Yesterday Jer and I went geocaching in downtown Chicago. Most of it was pretty normal geocaching. We started with brunch at Frontera Grill. I managed to actually get a reservation there much to my shock and ended up getting there late due to the flakiness of the weather and inability to hail a cab. I had a lovely brunch of Indigenous Hotcakes with chile glazed bacon and eggs over easy while Jer was unable to find anything he liked so settled for Tacos al Carbon. After that geocaching started in earnest. Mostly virtual caches. Near one of the micros we found there was a new statue.
A striking image of Shakesphere’s King Lear.
We finished the virtuals on Michigan Ave and then struck out for Navy Pier. It took us longer than it should thanks to everyone and their brother was taking the free trolley. There were two caches to find out there though. The one I liked the best was honoring Milton Olive III who unselfishly gave his life for his companions during Viet Nam. A very peaceful park near the hustle and bustle of Navy Pier is named for him. Well worth the trip.
By this time we were pretty tired so after looking at the line for the trolley we looked at each other and grabbed a cab to Millennium Park to find the virtual there.
Cloud Gate (aka The Bean) is a very fascinating statue and it attracts all types, including zombies it appears. There were more people (and zombies) crowded around it than there were people around Buckingham Fountain over in Grant Park.
We could see evidence of the upcoming Taste of Chicago. Roads were already blocked off, tents being erected. But there was still echos of past events present.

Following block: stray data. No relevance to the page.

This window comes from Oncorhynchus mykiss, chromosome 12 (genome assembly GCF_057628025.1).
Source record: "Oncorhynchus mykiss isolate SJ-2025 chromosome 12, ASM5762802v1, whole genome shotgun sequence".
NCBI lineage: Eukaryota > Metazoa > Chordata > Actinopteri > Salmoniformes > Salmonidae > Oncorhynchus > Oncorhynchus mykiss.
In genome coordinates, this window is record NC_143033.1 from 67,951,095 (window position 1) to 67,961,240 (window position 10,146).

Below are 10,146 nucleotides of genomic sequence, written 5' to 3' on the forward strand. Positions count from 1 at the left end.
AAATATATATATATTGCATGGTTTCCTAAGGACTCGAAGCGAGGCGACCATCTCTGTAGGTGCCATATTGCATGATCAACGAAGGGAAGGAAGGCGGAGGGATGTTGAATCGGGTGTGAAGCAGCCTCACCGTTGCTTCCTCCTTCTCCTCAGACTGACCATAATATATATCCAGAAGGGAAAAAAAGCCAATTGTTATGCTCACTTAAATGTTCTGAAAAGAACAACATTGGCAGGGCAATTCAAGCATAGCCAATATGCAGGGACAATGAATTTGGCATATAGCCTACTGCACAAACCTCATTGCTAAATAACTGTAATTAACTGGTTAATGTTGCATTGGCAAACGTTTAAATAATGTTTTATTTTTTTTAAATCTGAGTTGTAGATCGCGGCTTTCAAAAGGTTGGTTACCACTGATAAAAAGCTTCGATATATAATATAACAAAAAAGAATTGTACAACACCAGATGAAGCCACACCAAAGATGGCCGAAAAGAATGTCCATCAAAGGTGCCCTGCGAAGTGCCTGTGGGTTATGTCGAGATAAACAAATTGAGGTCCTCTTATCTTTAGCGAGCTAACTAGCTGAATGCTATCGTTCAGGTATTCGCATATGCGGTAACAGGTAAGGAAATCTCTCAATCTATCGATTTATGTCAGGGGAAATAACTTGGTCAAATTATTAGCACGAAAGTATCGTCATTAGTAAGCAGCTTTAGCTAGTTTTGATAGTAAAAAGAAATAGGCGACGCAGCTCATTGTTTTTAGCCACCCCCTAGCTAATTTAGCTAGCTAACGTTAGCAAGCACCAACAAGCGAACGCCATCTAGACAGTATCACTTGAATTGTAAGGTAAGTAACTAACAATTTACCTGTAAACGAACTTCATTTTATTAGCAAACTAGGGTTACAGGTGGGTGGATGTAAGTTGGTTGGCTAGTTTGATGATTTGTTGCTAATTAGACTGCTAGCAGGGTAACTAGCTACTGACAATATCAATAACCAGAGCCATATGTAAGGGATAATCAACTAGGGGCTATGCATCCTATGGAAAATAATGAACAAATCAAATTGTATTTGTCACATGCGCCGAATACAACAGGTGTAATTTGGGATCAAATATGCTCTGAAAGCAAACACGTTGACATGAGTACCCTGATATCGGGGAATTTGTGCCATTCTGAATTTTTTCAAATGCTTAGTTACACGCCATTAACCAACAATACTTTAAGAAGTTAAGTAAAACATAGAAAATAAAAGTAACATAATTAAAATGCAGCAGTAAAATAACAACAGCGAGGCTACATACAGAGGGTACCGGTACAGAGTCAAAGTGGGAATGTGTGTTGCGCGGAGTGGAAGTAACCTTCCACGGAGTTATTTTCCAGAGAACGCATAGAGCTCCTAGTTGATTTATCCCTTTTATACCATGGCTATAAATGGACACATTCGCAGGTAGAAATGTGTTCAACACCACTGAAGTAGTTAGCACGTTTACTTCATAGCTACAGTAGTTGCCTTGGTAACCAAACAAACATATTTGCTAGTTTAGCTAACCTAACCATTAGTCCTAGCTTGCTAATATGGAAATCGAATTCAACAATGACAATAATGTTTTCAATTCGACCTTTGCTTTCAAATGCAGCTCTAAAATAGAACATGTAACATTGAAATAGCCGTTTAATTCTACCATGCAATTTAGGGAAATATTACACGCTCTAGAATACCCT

Like a ghost the tenor of the day was starting to change as our last cache was at The Sears Tower.
During 2000 and 2001 I worked a total of ten months in the tower, on the 6th floor. I had never actually been higher then about the 33rd floor. Now almost eight years later I was returning to the tower. The walk was filled with memories. Places I ate, The Board Of Trade, DePaul University, new shops, echos of a world pre-911.
There were no metal detectors when I worked, there. But there are now. And the new management company is handling the property better than the one when I was there. Gone are the days when you could cut through the tower in inclement weather to get to Union Station. But the journey at hand was now to the top. Through metal detectors, long lines, and an elevator ride that mirrored those I had when I actually worked there. We emerged on the Skydeck, perhaps with stuffed up ears. The information needed was gathered, the gift shop avoided as best as we could and we descended to head home on the train.
Ghosts of the time still echo through my brain, even today. I never want to have to live through the 14 hour days, the tension of a company sinking fast, and the events that unfolded not two weeks after my last time walking out of the tower ever again.